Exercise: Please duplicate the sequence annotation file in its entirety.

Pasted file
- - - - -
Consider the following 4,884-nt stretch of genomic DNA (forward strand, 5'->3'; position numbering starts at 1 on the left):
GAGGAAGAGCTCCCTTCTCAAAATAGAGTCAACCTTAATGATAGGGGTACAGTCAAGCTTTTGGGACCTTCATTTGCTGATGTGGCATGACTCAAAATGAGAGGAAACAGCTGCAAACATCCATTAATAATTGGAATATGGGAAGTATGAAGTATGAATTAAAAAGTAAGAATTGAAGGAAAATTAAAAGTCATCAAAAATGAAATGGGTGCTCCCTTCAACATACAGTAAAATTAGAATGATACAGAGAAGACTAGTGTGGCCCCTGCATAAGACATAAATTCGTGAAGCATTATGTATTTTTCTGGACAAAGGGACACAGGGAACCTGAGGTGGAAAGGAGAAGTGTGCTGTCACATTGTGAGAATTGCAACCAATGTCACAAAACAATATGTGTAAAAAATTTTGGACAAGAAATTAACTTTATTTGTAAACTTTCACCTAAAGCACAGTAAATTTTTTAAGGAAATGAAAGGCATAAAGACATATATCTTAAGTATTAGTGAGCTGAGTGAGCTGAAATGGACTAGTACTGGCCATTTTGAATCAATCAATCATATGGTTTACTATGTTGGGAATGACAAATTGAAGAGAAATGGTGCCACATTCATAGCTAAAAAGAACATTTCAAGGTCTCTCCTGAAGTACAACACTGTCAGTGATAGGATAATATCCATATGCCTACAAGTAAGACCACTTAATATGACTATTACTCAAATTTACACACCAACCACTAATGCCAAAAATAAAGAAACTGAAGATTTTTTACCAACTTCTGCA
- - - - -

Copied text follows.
Consider the following 4,884-nt stretch of genomic DNA (forward strand, 5'->3'; position numbering starts at 1 on the left):
GAGGAAGAGCTCCCTTCTCAAAATAGAGTCAACCTTAATGATAGGGGTACAGTCAAGCTTTTGGGACCTTCATTTGCTGATGTGGCATGACTCAAAATGAGAGGAAACAGCTGCAAACATCCATTAATAATTGGAATATGGGAAGTATGAAGTATGAATTAAAAAGTAAGAATTGAAGGAAAATTAAAAGTCATCAAAAATGAAATGGGTGCTCCCTTCAACATACAGTAAAATTAGAATGATACAGAGAAGACTAGTGTGGCCCCTGCATAAGACATAAATTCGTGAAGCATTATGTATTTTTCTGGACAAAGGGACACAGGGAACCTGAGGTGGAAAGGAGAAGTGTGCTGTCACATTGTGAGAATTGCAACCAATGTCACAAAACAATATGTGTAAAAAATTTTGGACAAGAAATTAACTTTATTTGTAAACTTTCACCTAAAGCACAGTAAATTTTTTAAGGAAATGAAAGGCATAAAGACATATATCTTAAGTATTAGTGAGCTGAGTGAGCTGAAATGGACTAGTACTGGCCATTTTGAATCAATCAATCATATGGTTTACTATGTTGGGAATGACAAATTGAAGAGAAATGGTGCCACATTCATAGCTAAAAAGAACATTTCAAGGTCTCTCCTGAAGTACAACACTGTCAGTGATAGGATAATATCCATATGCCTACAAGTAAGACCACTTAATATGACTATTACTCAAATTTACACACCAACCACTAATGCCAAAAATAAAGAAACTGAAGATTTTTTACCAACTTCTGCA